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15. Ministry to the Gentiles

We then that are strong ought to bear the infirmities of the weak, and not to please ourselves. 2Let every one of us please his neighbour for his good to edification. 3For even Christ pleased not himself; but, as it is written, The reproaches of them that reproached thee fell on me. 4For whatsoever things were written aforetime were written for our learning, that we through patience and comfort of the scriptures might have hope. 5Now the God of patience and consolation grant you to be likeminded one toward another according to Christ Jesus: 6That ye may with one mind and one mouth glorify God, even the Father of our Lord Jesus Christ.

7Wherefore receive ye one another, as Christ also received us to the glory of God. 8Now I say that Jesus Christ was a minister of the circumcision for the truth of God, to confirm the promises made unto the fathers: 9And that the Gentiles might glorify God for his mercy; as it is written, For this cause I will confess to thee among the Gentiles, and sing unto thy name. 10And again he saith, Rejoice, ye Gentiles, with his people. 11And again, Praise the Lord, all ye Gentiles; and laud him, all ye people. 12And again, Esaias saith, There shall be a root of Jesse, and he that shall rise to reign over the Gentiles; in him shall the Gentiles trust. 13Now the God of hope fill you with all joy and peace in believing, that ye may abound in hope, through the power of the Holy Ghost. 14And I myself also am persuaded of you, my brethren, that ye also are full of goodness, filled with all knowledge, able also to admonish one another. 15Nevertheless, brethren, I have written the more boldly unto you in some sort, as putting you in mind, because of the grace that is given to me of God, 16That I should be the minister of Jesus Christ to the Gentiles, ministering the gospel of God, that the offering up of the Gentiles might be acceptable, being sanctified by the Holy Ghost. 17I have therefore whereof I may glory through Jesus Christ in those things which pertain to God. 18For I will not dare to speak of any of those things which Christ hath not wrought by me, to make the Gentiles obedient, by word and deed, 19Through mighty signs and wonders, by the power of the Spirit of God; so that from Jerusalem, and round about unto Illyricum, I have fully preached the gospel of Christ. 20Yea, so have I strived to preach the gospel, not where Christ was named, lest I should build upon another man’s foundation: 21But as it is written, To whom he was not spoken of, they shall see: and they that have not heard shall understand. 22For which cause also I have been much hindered from coming to you. 23But now having no more place in these parts, and having a great desire these many years to come unto you; 24Whensoever I take my journey into Spain, I will come to you: for I trust to see you in my journey, and to be brought on my way thitherward by you, if first I be somewhat filled with your company. 25But now I go unto Jerusalem to minister unto the saints. 26For it hath pleased them of Macedonia and Achaia to make a certain contribution for the poor saints which are at Jerusalem. 27It hath pleased them verily; and their debtors they are. For if the Gentiles have been made partakers of their spiritual things, their duty is also to minister unto them in carnal things. 28When therefore I have performed this, and have sealed to them this fruit, I will come by you into Spain. 29And I am sure that, when I come unto you, I shall come in the fulness of the blessing of the gospel of Christ.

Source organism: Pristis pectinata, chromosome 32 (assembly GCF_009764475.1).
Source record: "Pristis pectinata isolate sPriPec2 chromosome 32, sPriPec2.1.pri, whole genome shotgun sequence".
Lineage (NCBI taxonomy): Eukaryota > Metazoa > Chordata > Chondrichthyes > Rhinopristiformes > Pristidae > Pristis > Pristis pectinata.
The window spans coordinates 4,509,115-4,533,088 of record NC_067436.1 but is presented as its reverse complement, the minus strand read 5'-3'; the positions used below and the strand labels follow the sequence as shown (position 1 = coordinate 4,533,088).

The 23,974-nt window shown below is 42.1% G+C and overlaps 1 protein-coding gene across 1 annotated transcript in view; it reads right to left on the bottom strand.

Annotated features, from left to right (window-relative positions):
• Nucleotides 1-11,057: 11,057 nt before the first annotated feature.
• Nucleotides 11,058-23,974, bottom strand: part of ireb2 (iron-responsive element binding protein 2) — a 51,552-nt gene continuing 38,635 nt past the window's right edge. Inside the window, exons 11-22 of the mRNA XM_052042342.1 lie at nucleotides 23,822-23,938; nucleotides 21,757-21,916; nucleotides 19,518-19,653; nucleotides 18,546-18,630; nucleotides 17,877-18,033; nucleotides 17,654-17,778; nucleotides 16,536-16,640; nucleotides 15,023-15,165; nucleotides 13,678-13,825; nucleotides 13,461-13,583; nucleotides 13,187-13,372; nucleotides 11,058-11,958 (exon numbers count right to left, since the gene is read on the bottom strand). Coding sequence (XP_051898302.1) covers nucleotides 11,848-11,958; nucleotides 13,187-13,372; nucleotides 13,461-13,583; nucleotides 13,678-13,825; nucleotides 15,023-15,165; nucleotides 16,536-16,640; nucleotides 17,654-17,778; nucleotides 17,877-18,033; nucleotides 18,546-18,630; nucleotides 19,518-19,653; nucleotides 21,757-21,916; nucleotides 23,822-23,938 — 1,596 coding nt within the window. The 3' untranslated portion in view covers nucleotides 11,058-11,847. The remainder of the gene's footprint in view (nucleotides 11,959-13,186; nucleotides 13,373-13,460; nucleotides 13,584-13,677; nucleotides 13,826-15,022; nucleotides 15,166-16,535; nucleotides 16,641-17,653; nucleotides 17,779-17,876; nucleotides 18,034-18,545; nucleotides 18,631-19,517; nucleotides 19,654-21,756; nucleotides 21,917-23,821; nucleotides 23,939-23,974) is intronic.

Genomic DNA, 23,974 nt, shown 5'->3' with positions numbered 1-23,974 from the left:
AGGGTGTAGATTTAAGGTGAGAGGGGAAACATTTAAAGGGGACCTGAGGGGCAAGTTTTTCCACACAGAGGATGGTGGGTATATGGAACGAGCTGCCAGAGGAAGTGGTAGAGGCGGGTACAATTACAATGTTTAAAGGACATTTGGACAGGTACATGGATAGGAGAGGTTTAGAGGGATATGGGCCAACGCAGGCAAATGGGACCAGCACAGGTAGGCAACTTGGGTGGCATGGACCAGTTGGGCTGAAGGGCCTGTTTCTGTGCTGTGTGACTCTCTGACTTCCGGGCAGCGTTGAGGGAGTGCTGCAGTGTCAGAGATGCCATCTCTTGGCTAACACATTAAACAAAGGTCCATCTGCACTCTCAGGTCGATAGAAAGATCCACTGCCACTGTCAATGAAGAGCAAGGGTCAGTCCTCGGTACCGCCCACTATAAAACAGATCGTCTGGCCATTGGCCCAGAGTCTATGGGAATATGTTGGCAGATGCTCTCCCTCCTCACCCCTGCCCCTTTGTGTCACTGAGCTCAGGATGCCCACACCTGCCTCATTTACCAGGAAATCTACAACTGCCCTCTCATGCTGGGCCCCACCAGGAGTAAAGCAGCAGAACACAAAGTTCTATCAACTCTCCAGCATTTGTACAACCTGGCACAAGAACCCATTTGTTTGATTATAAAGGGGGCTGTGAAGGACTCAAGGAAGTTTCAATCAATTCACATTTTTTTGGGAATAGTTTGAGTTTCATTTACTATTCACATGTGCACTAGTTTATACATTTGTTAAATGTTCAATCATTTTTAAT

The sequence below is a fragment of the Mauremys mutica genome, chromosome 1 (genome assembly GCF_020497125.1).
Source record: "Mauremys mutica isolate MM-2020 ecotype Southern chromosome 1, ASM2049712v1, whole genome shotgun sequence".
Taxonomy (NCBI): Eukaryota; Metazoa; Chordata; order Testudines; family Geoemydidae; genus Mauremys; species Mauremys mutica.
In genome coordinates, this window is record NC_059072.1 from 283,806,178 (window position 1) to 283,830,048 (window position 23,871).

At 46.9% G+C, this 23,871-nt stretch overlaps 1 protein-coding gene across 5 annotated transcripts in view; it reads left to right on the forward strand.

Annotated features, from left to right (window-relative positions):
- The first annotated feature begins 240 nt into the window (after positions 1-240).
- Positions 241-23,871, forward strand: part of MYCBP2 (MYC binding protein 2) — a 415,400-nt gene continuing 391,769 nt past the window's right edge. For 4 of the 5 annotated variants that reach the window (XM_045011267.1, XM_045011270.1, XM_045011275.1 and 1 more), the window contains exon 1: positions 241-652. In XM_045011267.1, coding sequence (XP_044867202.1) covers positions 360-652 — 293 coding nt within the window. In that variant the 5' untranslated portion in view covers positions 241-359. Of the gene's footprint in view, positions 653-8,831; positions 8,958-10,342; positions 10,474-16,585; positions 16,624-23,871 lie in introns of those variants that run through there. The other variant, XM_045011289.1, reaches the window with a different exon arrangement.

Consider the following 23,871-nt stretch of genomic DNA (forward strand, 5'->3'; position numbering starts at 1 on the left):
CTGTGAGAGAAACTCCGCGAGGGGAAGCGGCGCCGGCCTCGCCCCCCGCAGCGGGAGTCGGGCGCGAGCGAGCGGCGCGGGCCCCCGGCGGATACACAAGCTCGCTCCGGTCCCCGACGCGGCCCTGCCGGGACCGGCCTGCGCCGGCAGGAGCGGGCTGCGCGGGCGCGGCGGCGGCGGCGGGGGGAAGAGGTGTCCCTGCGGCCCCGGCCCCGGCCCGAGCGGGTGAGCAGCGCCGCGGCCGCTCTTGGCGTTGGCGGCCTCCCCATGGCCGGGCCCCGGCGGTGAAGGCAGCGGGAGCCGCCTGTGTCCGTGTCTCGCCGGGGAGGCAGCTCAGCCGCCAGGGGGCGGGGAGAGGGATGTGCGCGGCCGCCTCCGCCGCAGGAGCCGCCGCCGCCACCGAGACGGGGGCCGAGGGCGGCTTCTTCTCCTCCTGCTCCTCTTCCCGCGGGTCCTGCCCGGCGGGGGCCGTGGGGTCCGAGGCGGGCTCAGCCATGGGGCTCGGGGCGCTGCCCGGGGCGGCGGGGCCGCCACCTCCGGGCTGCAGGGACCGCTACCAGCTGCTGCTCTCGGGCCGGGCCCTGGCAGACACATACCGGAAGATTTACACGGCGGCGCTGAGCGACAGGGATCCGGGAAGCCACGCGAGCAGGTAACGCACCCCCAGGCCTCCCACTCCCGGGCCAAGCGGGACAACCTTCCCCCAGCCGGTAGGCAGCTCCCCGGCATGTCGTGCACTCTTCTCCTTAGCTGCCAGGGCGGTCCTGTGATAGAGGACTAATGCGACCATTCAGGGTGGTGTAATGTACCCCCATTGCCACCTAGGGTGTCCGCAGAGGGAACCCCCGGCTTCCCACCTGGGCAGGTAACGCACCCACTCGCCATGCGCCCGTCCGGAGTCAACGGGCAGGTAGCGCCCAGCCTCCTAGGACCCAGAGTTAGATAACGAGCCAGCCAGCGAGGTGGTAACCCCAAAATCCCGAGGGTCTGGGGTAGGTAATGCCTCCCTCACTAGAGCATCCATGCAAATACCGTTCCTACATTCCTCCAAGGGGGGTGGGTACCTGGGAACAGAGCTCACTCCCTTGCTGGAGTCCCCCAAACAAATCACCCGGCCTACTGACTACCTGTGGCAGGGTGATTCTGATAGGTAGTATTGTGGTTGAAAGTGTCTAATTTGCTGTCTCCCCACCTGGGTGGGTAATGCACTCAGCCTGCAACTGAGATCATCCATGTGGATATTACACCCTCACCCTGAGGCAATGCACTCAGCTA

30Now I beseech you, brethren, for the Lord Jesus Christ’s sake, and for the love of the Spirit, that ye strive together with me in your prayers to God for me; 31That I may be delivered from them that do not believe in Judaea; and that my service which I have for Jerusalem may be accepted of the saints; 32That I may come unto you with joy by the will of God, and may with you be refreshed. 33Now the God of peace be with you all. Amen.